ITALO FILIPPIN - ARCHITECT

I started to work as an architect with a construction company in 1981. I worked with them until 1987. I took part in the design and engineering of many buildings so as to gain practical experience, especially in the field of public works. My short tenure at the Architectural University of Venice in 1983-1984 resulted in two publications. I have also been a freelance architect since 1983, when I started to work mainly with building projects and urban design for private clients, businesses, and public institutions. I developed specific skills in design (both in the creative and in the practical phases), fire prevention, safety management, and construction management. Likewise, I analyzed all aspects of environmentally-friendly and energy-sustainable buildings. In the last few years, I have felt the need to pass on my skills to newly graduated architects, who have begun to practice the profession with my firm. I took part in several design competitions. It is my interaction with students that enlivens my passion for design. With students and colleagues I developed molds and prototypes for construction details. I host students from the Architectural University of Venice who desire to complete their required internships. My work has also been in industrial design and other projects to complete models for mass production. I worked with Professor Pedeferri of the Department of Applied Physics at the Polytechnic Institute of Milan to study the dyeing of titanium in the design of a bedframe. I collaborated with many professionals, including Andrea Costi, Làszlò Viràg, Fiorenzo Bernardi, Carlo Beraldo, Chiara Filippin, Candida Napoli e Fernando Lucato.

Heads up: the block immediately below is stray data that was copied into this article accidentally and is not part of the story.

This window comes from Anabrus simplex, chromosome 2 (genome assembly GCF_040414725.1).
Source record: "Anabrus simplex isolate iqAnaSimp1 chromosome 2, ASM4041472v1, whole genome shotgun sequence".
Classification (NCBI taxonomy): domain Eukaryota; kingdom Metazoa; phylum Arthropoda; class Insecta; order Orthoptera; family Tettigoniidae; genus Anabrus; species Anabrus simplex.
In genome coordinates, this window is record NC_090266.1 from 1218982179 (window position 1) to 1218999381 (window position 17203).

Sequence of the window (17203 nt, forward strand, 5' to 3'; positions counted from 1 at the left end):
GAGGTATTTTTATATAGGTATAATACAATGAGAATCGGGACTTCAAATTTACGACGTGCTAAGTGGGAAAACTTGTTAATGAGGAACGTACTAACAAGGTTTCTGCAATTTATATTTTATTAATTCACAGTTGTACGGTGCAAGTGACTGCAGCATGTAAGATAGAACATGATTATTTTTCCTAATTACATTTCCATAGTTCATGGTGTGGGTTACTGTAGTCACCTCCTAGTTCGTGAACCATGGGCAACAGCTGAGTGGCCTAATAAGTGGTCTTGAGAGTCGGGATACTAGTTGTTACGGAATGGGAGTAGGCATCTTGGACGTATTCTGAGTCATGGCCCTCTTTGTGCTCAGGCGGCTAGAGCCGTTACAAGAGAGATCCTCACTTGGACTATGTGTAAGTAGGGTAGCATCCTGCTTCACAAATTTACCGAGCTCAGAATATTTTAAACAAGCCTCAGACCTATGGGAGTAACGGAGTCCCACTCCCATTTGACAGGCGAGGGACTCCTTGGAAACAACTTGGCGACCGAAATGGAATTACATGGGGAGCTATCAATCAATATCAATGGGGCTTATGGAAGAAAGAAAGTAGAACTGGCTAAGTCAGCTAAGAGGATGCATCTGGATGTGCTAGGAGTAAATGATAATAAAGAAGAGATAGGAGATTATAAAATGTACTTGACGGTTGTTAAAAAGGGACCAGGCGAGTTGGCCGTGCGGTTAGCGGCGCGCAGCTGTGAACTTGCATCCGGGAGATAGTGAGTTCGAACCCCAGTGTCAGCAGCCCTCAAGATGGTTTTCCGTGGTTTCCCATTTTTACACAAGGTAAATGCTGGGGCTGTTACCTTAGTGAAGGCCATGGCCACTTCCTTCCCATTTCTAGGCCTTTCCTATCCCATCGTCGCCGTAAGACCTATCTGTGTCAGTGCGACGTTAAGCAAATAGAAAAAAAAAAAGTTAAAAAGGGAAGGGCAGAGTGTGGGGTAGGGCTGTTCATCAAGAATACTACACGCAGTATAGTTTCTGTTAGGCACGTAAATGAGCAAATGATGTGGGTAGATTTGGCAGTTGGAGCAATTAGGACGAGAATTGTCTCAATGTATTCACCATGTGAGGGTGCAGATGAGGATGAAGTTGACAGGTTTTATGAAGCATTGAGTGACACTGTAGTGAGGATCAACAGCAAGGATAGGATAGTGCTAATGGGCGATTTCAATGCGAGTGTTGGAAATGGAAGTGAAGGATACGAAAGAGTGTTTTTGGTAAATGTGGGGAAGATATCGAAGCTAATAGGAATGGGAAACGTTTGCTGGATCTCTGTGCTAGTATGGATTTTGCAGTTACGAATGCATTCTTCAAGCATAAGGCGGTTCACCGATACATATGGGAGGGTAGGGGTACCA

METHOD

A building must serve the purpose for which it was created, whatever that is. I have always thought that buildings that are necessary are the most beautiful and difficult to design. A wall must support and protect, a window must let light and heat in. All elements have a purpose, but they have to be combined artistically and proportionally to be the benefit of both individuals and the environment. This is true for buildings as well as for objects we use in our everyday lives, be it a bed or a table. Everything must be discernible in its basic parts and easily identified. Every construction detail must be made plain and simple. The idea must always be respected, because making a work of art is a process that requires a number of skills and disciplines. The story of a place, its conditions, and its rules are the premise for intuition into understanding its potential. Financial considerations are determinative for any building initiative. A project only takes shape after a sustained conversation about the final estimate and the available financial resources. This is the approach I utilize in my architecture, urban planning, and industrial design, which have been my prominent activities throughout the years.